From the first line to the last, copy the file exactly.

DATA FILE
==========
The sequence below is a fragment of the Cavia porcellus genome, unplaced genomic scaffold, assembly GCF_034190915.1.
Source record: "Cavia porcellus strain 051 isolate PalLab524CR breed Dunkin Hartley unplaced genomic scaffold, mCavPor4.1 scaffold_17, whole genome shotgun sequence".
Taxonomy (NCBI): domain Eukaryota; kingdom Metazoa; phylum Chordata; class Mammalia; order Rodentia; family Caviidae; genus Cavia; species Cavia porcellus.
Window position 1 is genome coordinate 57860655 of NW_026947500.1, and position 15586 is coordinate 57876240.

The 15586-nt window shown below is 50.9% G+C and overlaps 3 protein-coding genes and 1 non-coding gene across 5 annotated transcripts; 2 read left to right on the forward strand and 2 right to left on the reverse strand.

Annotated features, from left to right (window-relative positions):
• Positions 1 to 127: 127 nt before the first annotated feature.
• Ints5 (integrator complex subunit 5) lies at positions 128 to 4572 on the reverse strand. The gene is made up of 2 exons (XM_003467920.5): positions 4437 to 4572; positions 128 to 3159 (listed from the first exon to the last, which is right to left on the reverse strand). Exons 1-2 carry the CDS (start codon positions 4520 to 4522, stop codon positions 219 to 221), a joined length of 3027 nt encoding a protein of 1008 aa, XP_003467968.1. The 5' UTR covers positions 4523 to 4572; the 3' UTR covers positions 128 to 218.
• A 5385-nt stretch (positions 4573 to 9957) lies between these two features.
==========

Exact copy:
The sequence below is a fragment of the Cavia porcellus genome, unplaced genomic scaffold, assembly GCF_034190915.1.
Source record: "Cavia porcellus strain 051 isolate PalLab524CR breed Dunkin Hartley unplaced genomic scaffold, mCavPor4.1 scaffold_17, whole genome shotgun sequence".
Taxonomy (NCBI): domain Eukaryota; kingdom Metazoa; phylum Chordata; class Mammalia; order Rodentia; family Caviidae; genus Cavia; species Cavia porcellus.
Window position 1 is genome coordinate 57860655 of NW_026947500.1, and position 15586 is coordinate 57876240.

The 15586-nt window shown below is 50.9% G+C and overlaps 3 protein-coding genes and 1 non-coding gene across 5 annotated transcripts; 2 read left to right on the forward strand and 2 right to left on the reverse strand.

Annotated features, from left to right (window-relative positions):
• Positions 1 to 127: 127 nt before the first annotated feature.
• Ints5 (integrator complex subunit 5) lies at positions 128 to 4572 on the reverse strand. The gene is made up of 2 exons (XM_003467920.5): positions 4437 to 4572; positions 128 to 3159 (listed from the first exon to the last, which is right to left on the reverse strand). Exons 1-2 carry the CDS (start codon positions 4520 to 4522, stop codon positions 219 to 221), a joined length of 3027 nt encoding a protein of 1008 aa, XP_003467968.1. The 5' UTR covers positions 4523 to 4572; the 3' UTR covers positions 128 to 218.
• A 5385-nt stretch (positions 4573 to 9957) lies between these two features.